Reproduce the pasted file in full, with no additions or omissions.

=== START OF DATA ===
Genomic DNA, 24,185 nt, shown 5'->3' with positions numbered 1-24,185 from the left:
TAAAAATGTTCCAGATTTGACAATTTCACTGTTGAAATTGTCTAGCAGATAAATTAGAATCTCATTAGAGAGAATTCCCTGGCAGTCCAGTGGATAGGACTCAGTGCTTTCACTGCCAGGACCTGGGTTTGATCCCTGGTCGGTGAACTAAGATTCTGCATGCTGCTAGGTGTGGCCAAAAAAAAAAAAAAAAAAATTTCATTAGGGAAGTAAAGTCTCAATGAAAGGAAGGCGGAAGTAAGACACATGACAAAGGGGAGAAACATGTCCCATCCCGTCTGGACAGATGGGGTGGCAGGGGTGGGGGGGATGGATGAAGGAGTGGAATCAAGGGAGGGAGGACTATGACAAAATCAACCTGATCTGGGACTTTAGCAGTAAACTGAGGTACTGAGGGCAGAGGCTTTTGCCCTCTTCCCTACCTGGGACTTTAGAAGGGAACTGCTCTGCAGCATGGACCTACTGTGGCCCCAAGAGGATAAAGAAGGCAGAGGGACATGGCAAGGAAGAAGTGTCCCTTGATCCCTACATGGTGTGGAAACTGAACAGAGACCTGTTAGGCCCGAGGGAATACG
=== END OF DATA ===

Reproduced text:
Genomic DNA, 24,185 nt, shown 5'->3' with positions numbered 1-24,185 from the left:
TAAAAATGTTCCAGATTTGACAATTTCACTGTTGAAATTGTCTAGCAGATAAATTAGAATCTCATTAGAGAGAATTCCCTGGCAGTCCAGTGGATAGGACTCAGTGCTTTCACTGCCAGGACCTGGGTTTGATCCCTGGTCGGTGAACTAAGATTCTGCATGCTGCTAGGTGTGGCCAAAAAAAAAAAAAAAAAAATTTCATTAGGGAAGTAAAGTCTCAATGAAAGGAAGGCGGAAGTAAGACACATGACAAAGGGGAGAAACATGTCCCATCCCGTCTGGACAGATGGGGTGGCAGGGGTGGGGGGGATGGATGAAGGAGTGGAATCAAGGGAGGGAGGACTATGACAAAATCAACCTGATCTGGGACTTTAGCAGTAAACTGAGGTACTGAGGGCAGAGGCTTTTGCCCTCTTCCCTACCTGGGACTTTAGAAGGGAACTGCTCTGCAGCATGGACCTACTGTGGCCCCAAGAGGATAAAGAAGGCAGAGGGACATGGCAAGGAAGAAGTGTCCCTTGATCCCTACATGGTGTGGAAACTGAACAGAGACCTGTTAGGCCCGAGGGAATACG